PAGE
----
Guide To Medieval and Renaissance Manuscripts in the Huntington Library
BOOK OF HOURS, Sarum use1. ff. 1-6v: Calendar in red and black with a number of Franco-Flemish and English saints; Latin month verses [Walther, Initia 14563]. 2. ff. 7-9v: Short hours of the Holy Spirit; f. 10r-v, ruled but blank. 3. ff. 11-12v: De sancta trinitate, Domine deus omnipotens Pater et filius et spiritus sanctus da michi famulo tuo N. victoriam…, with Pss. 53 and 66 by cue only, and the prayer, Libera me domine ihesu christe fili dei vivi qui in cruce suspensus fuisti…, and Ps. 129 [de la Mare, Lyell Cat., 373, n. 88]. 4. ff. 13-23v: Suffrages of John the Baptist, Thomas of Canterbury, George, Christopher, Catherine of Alexandria, Mary Magdalene, Margaret, Barbara. 5. ff. 24-30: Oracio devota ad christum, O Ihesu christe eterna dulcedo te amancium iubilus excedens omne gaudium…[the 15 O’s of St. Bridget; HE, 76-80]; f. 30v, coat of arms [see below]. 6. ff. 31-68v: Hours of the Virgin, Sarum use; suffrages after lauds of the Holy Spirit, the Trinity, the Cross, Michael, John the Baptist, Peter and Paul, Andrew, Stephen, Lawrence, Thomas of Canterbury, Nicholas, Mary Magdalene, Catherine of Alexandria, Margaret, All Saints, for peace; short hours of the Cross worked in from lauds to compline; Salve Regina after compline, with the versicles Virgo mater ecclesie…, and the prayer, Omnipotens sempiterne deus qui gloriose virginis et matris marie…[HE, 62-63]. 7. ff. 68v-80v: Has videas laudes qui sacra virgine gaudes …Salve regina fulcita, Salve virgo virginum stella matutina…[a farcing of the Salve Regina, attributed to Bonaventure, Opera (Vatican 1668) 6:466-67] and the prayer, Deus qui de beate marie virginis utero…; Oratio de domina nostra, O Intemerata…orbis terrarum. Inclina mater…[masculine forms; Wilmart, 488-90]; oratio de domina nostra, Obsecro te…[masculine forms; Leroquais, LH 2:346]; Ave mundi spes maria…[Walther, Initia 1945]; Adiuvet nos quesumus domine deus beate marie semper virginis intercessio veneranda…; Quicumque hec septem gaudia in honore beate marie virginis …obtinebit a papa clemente qui hec septem gaudia proprio stilo composuit, Virgo templum trinitatis…[Philippus de Grevia; Wilmart, 329, n.]. 8. ff. 81-88v: Ad ymaginem domini ihesu christi, Omnibus consideratis paradisus voluptatis…O maria plasma nati…O Johannes evangelista…[Johannes Lemovicensis, here in 10 sections; Wilmart, 527 and 584] followed by Kyrie eleison, versicles, and the prayer, Omnipotens sempiterne deus qui unigenitum filium tuum dominum nostrum ihesum christum crucem coronam spineam et equinque vulnera subire voluisti…; Incipit oratio venerabilis bede…, Domine ihesu christe Qui septem verba…[Leroquais, LH 2:342] and the prayer, Precor te piissime domine ihesu christe propter illam caritatem…[Wilmart, 378, n.]; Deus qui voluisti pro redempcione mundi a iudeis reprobari…; Ave domine ihesu christe verbum patris filius virginis…[Wilmart, 497]; Cuilibet dicenti hanc orationem …dominus papa Bonefacius concessit …ad supplicationem philippi Regis francie, oratio, Domine ihesu christe qui hanc sacratissimam carnem…[Wilmart, 378, n.]. 9. ff. 89-105v: Penitential psalms, gradual psalms (the first 12 by cue only), and a long litany, including “Eswarde,” Oswald, Alan, Quentin, Lambert, “Wallepaxde” among the martyrs; Remigius, Vedast, Bavo, Audoenus, Dunstan, Philibert, Leonard, Botulph, Amand among the confessors; Bridget, Christina, Genevieve, Sexburga, Milburga, Osyth, Radegundis, Anastasia among the virgins (the litany appears to coincide with those of Cambridge, Fitzwilliam Museum MSS 52 and 53). 10. ff. 106-127v: Office of the Dead, Sarum use. 11. ff. 128-140v: Commendation of souls (Pss. 118, divided into sections, and 138) with the prayers, Tibi domine commendamus…, and Misericordiam tuam domine sancte pater… 12. ff. 141-145v: Psalms of the Passion (Pss. 21-30, 6 with cues only for 22-24, 26, 29). 13. ff. 145v-158v: Beatus vero ieronimus in hoc modo psalterium istud disposuit…, oratio, Suscipere digneris domine deus omnipotens…, Incipit psalterium sancti ieronimi, Verba mea percipe…, and the ending prayer, Omnipotens sempiterne deus clemenciam tuam suppliciter deprecor ut me famulum tuum N.…; ff. 159-160v, ruled, but blank. 14. ff. 161-168: Les xv Joyes nostre dame, Douce dame de misericorde, mere de pite Et fontaine de tous biens…[Sonet 458]; pericopes of the Gospels; f. 168v, ruled, but blank. Parchment, ff. i (modern parchment) + iii (contemporary parchment) + 168 + iii (contemporary parchment) + i (modern parchment); 212 × 145 (110 × 74) mm. 16 24 3-48 54(through f. 30) 6-128 132(through f. 88) 14-228(through f. 160) 238. One catchword survives in a cursive script in the lower margin of f. 96v; quires and leaves signed in letters and roman numerals with a cross marking the first folio in the second half of the quire. 19 long lines ruled in pale red ink; pricking visible in the 3 outer margins. Written in a gothic book hand. Twenty-seven large miniatures in the style of the Master of the Gold Scrolls, above 5 lines of text, with miniature and text enclosed by a U-shaped border of pink, blue and gold segments; outer borders of multicolored acanthus leaves, black ink sprays, gold dots and trilobe leaves, and figures. The miniatures are: f. 7 (Hours of the Holy Spirit), Pentecost, against a gold rinceaux background; f. 11 (prayer to the Trinity), Gnadenstuhl with two worshipping angels in the border; f. 13, John the Baptist holding the Lamb on the book, with a half-figure of a king in the border; f. 14v, martyrdom of Thomas of Canterbury, with a man sitting calmly in the border; f. 16, George, with a small white dog in the border; f. 17, Christopher; f. 18v, Catherine, with wheel and sword, standing on the emperor Maxentius, against a background of rinceaux; f. 20, Mary Magdalene, against gold rinceaux, in the margin a green grotesque; f. 21v, Margaret emerging from the dragon as God the Father sends down a dove from a ruffled blue sky, with a man emerging from a flower in the border; f. 22v, Barbara holding her tower, against a rinceaux background, with an angel in the border; f. 24 (prayer to Christ, O Ihesu christe eterna dulcedo), Salvator Mundi, holding an open book which reads “Ego sum via veritas et vita,” with a seated figure in the margin; f. 31 (Hours of the Virgin), Annunciation in a room defined by a low wall, with gold rinceaux above the wall, and God the Father in a ruffled blue cloud, the angel Gabriel holds a scroll, “Ave…tecum,” while an angel plays a harp in a garden in the margin; f. 37v (Lauds), Betrayal of Christ, Peter with his upraised sword; f. 49 (Prime), Jesus with his hands crossed and hidden by his sleeves, before Pilate, whose wife stands behind his throne; f. 53 (Terce), Flagellation; f. 56 (Sext), Road to Calvary with Jesus looking backwards at a man who kicks him; f. 59 (None), Crucifixion, with Mary and John, she holding a book, and John turning away reading his; in the margin an angel holding the pillar; f. 62 (Vespers), Deposition from the Cross, at the moment of pulling out the nails with tongs; f. 64v (Compline), Entombment; f. 69 (farcing of the Salve Regina), Coronation of the Virgin by two small blue angels, as she sits in a garden holding the Child on her lap, against a background of gold rinceaux; f. 81 (Omnibus consideratis), Adam and Eve each holding an apple before the tree at the top of which is Christ crucified; a small devil with a woman’s head holds an apple in the left side of the picture; in the margin a half-figure man rising from a flower; f. 88 (Domine ihesu christe qui hanc sacratissimam carnem), Crucifixion, with Jesus and the two thieves, and the sun and the moon above on either side of the face of God the Father; a man with a cane in the margin; f. 89 (Penitential psalms), Last Judgment, with Christ sitting on the rainbow, Mary and John below, and the dead peering out of their graves; in the margin a devil attacks a woman; f. 106 (Office of the Dead), Funeral in a church with 3 monks singing and 4 other figures in black following the service; a hooded person in the border covers his mouth with his hand; f. 128 (Commendation of souls), 2 angels support 3 souls in a sheet carrying them from their empty graves to God the Father, blessing from above in a blue ruffled sky; in the margin a small man riding a camel; f. 141 (Psalms of the Passion), Man of Sorrows, rising half-length above the tomb and floating on a blue cloud, with the emblems of the Passion around him, while an angel plays a harp in the border; f. 147 (Psalter of St. Jerome), Jerome seated in his study with the lion crouched on the floor; a figure with a scroll in the lower border; this miniature reproduced in H. Friedman, A Bestiary for St. Jerome, A Study of Animal Symbolism in European Religious Art (Smithsonian Institute 1980) fig. 163. Major initials, 4-line, in white-patterned blue or pink with trilobe leaf infilling against a cusped gold ground, or ground of the other color with the infilling only in gold; 2-line initials in gold against parted pink and blue grounds with sprays of a few gold leaves and a flower at either end; 1-line initials in blue with red flourishing or in gold with black; initials within the text washed in yellow. Jigsaw line fillers in red and blue with some gold decoration. Rubrics in red. On f. ii verso, a rectangle of cleaner parchment with holes around it, as though something (a pilgrim’s badge?) had once been attached, 72 × 55 mm. Bound, s. XIX, by Chambolle-Duru, in brown morocco with gilt tooling in a Grolieresque design; morocco doublures; gilt edges; brown morocco slipcase. Written in the middle of the fifteenth century in Flanders or northern France for export to England. A coat of arms, s. XVI (?), has been added on f. 30v; per pale 1 azure a chevron or between three dogs’ heads sable langued and collared gules; 2 quarterly, 1 and 4 azure three fish in a bend proper, 2 and 3 argent three escallops gules; above the arms, a stoat proper; below them, a fish or; the whole encircled by a chapelet of carnations. Belonged to Robert Hoe, Cat. (1909) pp. 34-36; his sale, Anderson, New York, 1912, pt. IV, n. 2352 with plate of f. 69 to G. D. Smith. Precise date and source of acquisition by Henry E. Huntington unknown. Bibliography: F. Winkler, Die Flämische Buchmalerei (Leipzig 1925) 26.1 De Ricci, 94.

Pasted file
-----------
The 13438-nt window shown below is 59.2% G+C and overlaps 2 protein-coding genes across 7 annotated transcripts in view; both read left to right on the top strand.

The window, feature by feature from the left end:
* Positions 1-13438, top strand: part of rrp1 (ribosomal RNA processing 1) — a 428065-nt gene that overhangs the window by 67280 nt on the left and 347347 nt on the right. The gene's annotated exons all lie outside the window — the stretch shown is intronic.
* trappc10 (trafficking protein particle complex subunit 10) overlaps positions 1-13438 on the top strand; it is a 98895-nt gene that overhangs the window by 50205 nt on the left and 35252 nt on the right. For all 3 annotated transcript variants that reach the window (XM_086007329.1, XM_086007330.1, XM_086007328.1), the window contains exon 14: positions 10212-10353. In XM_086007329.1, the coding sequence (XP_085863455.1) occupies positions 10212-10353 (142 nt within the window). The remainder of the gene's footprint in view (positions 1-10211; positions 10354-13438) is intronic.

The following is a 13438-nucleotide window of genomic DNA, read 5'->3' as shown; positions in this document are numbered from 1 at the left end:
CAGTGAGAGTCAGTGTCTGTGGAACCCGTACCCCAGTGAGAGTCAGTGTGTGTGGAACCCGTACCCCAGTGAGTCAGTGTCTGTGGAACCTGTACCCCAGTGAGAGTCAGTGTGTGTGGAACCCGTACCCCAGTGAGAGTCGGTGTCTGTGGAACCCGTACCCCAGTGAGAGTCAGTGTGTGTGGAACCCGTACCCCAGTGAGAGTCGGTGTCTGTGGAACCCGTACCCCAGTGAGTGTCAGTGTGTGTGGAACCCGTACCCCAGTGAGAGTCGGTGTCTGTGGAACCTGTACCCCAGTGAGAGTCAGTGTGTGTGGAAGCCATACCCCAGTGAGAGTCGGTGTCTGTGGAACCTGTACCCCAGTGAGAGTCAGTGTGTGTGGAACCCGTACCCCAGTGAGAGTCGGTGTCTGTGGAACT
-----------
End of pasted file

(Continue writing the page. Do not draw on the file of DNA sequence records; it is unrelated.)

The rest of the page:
northern France, s. XVmed
1 We are indebted to Prof. James Marrow for this information.
C. W. Dutschke with the assistance of R. H. Rouse et al., Guide to Medieval and Renaissance Manuscripts in the Huntington Library (San Marino, 1989). Copyright 1989.
Henry E. Huntington Library and Art Gallery, San Marino, California.
Electronic version encoded by Sharon K, Goetz, 2003.